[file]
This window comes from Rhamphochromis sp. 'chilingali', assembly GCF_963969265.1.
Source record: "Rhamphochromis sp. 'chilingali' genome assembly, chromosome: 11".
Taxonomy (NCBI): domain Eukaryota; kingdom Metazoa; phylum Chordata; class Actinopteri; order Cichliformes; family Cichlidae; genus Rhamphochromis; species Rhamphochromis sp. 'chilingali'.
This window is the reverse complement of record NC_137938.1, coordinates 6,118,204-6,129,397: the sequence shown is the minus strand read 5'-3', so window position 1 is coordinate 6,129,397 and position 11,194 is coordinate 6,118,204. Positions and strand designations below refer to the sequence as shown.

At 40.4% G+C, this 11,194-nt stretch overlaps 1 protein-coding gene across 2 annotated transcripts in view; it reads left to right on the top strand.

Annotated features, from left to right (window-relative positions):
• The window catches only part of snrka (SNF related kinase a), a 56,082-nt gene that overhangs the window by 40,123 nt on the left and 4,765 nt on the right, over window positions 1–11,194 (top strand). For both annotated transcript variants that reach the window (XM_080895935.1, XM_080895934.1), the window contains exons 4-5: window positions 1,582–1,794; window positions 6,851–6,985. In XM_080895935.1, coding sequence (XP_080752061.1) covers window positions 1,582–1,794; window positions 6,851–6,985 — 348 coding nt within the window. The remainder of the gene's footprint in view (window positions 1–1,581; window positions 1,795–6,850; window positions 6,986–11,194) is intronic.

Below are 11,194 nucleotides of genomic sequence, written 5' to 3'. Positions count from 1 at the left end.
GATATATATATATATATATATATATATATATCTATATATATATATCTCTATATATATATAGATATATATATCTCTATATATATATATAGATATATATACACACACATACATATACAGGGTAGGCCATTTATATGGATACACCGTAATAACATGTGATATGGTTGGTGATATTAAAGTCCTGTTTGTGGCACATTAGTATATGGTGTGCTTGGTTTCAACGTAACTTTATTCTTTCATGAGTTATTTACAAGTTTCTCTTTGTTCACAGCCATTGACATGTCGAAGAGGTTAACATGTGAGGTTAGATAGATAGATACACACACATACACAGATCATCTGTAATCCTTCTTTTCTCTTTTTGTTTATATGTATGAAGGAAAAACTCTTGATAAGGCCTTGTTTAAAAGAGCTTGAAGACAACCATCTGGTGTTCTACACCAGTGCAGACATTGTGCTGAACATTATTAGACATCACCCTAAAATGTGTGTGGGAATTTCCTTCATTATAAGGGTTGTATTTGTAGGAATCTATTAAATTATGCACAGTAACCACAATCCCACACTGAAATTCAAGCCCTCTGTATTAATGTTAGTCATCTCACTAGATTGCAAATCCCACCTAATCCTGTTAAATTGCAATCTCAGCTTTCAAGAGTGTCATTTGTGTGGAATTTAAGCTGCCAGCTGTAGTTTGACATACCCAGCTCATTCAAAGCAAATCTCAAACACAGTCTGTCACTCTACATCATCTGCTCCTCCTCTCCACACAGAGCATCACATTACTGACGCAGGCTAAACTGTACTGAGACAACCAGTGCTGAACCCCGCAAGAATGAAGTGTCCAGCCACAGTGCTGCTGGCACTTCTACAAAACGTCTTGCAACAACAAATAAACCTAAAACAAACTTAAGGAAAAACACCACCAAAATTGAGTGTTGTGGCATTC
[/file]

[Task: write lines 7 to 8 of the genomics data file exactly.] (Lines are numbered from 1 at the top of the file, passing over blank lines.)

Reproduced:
• The window catches only part of snrka (SNF related kinase a), a 56,082-nt gene that overhangs the window by 40,123 nt on the left and 4,765 nt on the right, over window positions 1–11,194 (top strand). For both annotated transcript variants that reach the window (XM_080895935.1, XM_080895934.1), the window contains exons 4-5: window positions 1,582–1,794; window positions 6,851–6,985. In XM_080895935.1, coding sequence (XP_080752061.1) covers window positions 1,582–1,794; window positions 6,851–6,985 — 348 coding nt within the window. The remainder of the gene's footprint in view (window positions 1–1,581; window positions 1,795–6,850; window positions 6,986–11,194) is intronic.

Below are 11,194 nucleotides of genomic sequence, written 5' to 3'. Positions count from 1 at the left end.